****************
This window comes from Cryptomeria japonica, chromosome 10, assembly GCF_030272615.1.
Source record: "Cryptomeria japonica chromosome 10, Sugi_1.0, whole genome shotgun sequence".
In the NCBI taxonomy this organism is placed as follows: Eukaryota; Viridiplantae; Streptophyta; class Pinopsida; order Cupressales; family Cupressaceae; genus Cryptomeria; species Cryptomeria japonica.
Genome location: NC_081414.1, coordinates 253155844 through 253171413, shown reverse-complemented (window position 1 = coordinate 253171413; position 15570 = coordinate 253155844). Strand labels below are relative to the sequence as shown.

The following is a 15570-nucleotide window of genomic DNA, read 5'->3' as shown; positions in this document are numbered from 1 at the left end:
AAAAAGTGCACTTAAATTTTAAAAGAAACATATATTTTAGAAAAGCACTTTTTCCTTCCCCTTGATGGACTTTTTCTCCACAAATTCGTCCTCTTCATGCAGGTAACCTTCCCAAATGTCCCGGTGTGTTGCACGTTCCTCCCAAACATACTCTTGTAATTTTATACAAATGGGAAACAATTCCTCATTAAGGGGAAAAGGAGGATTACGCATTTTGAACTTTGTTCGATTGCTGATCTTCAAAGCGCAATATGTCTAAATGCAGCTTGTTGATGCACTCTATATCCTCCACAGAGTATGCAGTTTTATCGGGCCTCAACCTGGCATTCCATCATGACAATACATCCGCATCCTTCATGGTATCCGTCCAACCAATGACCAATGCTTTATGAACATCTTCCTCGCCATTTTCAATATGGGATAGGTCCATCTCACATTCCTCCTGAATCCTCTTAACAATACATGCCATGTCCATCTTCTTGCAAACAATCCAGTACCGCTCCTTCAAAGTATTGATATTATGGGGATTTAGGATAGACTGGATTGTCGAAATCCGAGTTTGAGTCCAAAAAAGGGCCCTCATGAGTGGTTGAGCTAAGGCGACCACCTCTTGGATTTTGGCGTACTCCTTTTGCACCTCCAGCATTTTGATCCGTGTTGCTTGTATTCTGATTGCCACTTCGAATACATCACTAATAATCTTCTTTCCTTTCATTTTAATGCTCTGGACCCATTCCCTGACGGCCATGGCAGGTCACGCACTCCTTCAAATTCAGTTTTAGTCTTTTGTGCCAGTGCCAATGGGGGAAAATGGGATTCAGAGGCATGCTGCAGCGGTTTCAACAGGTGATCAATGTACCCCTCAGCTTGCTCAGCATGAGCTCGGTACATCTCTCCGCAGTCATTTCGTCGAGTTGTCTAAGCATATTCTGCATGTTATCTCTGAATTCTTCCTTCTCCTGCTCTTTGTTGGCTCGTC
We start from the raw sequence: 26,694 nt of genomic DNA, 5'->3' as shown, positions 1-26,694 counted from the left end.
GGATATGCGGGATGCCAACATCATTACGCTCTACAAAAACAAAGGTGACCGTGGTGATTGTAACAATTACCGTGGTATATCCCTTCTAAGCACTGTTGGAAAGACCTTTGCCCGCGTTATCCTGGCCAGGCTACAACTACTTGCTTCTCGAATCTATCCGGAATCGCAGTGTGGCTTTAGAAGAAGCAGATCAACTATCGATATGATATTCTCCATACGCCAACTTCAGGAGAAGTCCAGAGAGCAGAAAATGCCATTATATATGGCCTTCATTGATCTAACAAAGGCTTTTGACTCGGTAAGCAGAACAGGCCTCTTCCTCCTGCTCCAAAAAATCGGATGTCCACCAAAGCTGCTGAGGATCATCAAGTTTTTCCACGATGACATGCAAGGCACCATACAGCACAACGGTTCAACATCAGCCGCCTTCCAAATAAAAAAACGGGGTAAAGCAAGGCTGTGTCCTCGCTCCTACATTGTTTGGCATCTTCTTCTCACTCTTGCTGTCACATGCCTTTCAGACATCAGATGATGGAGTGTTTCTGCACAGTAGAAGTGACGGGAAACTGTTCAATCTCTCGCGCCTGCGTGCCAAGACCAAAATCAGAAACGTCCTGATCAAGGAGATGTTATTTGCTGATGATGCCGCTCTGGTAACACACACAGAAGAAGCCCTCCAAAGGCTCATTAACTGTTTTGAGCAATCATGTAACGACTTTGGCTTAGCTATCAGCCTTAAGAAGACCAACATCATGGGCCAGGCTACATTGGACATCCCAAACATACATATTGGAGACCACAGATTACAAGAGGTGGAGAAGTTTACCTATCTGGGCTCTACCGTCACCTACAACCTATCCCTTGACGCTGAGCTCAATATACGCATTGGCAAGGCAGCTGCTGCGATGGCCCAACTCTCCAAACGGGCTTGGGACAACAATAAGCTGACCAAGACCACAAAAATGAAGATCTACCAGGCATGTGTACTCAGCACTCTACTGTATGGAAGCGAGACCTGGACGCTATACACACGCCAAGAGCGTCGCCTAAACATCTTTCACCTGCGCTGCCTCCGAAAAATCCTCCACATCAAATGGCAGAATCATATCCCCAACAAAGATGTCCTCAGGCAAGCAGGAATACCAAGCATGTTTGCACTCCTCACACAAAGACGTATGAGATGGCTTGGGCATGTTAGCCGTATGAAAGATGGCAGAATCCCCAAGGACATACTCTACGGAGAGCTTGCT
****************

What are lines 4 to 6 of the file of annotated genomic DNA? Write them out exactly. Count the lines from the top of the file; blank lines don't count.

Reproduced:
Genome location: NC_081414.1, coordinates 253155844 through 253171413, shown reverse-complemented (window position 1 = coordinate 253171413; position 15570 = coordinate 253155844). Strand labels below are relative to the sequence as shown.

The following is a 15570-nucleotide window of genomic DNA, read 5'->3' as shown; positions in this document are numbered from 1 at the left end:
AAAAAGTGCACTTAAATTTTAAAAGAAACATATATTTTAGAAAAGCACTTTTTCCTTCCCCTTGATGGACTTTTTCTCCACAAATTCGTCCTCTTCATGCAGGTAACCTTCCCAAATGTCCCGGTGTGTTGCACGTTCCTCCCAAACATACTCTTGTAATTTTATACAAATGGGAAACAATTCCTCATTAAGGGGAAAAGGAGGATTACGCATTTTGAACTTTGTTCGATTGCTGATCTTCAAAGCGCAATATGTCTAAATGCAGCTTGTTGATGCACTCTATATCCTCCACAGAGTATGCAGTTTTATCGGGCCTCAACCTGGCATTCCATCATGACAATACATCCGCATCCTTCATGGTATCCGTCCAACCAATGACCAATGCTTTATGAACATCTTCCTCGCCATTTTCAATATGGGATAGGTCCATCTCACATTCCTCCTGAATCCTCTTAACAATACATGCCATGTCCATCTTCTTGCAAACAATCCAGTACCGCTCCTTCAAAGTATTGATATTATGGGGATTTAGGATAGACTGGATTGTCGAAATCCGAGTTTGAGTCCAAAAAAGGGCCCTCATGAGTGGTTGAGCTAAGGCGACCACCTCTTGGATTTTGGCGTACTCCTTTTGCACCTCCAGCATTTTGATCCGTGTTGCTTGTATTCTGATTGCCACTTCGAATACATCACTAATAATCTTCTTTCCTTTCATTTTAATGCTCTGGACCCATTCCCTGACGGCCATGGCAGGTCACGCACTCCTTCAAATTCAGTTTTAGTCTTTTGTGCCAGTGCCAATGGGGGAAAATGGGATTCAGAGGCATGCTGCAGCGGTTTCAACAGGTGATCAATGTACCCCTCAGCTTGCTCAGCATGAGCTCGGTACATCTCTCCGCAGTCATTTCGTCGAGTTGTCTAAGCATATTCTGCATGTTATCTCTGAATTCTTCCTTCTCCTGCTCTTTGTTGGCTCGTC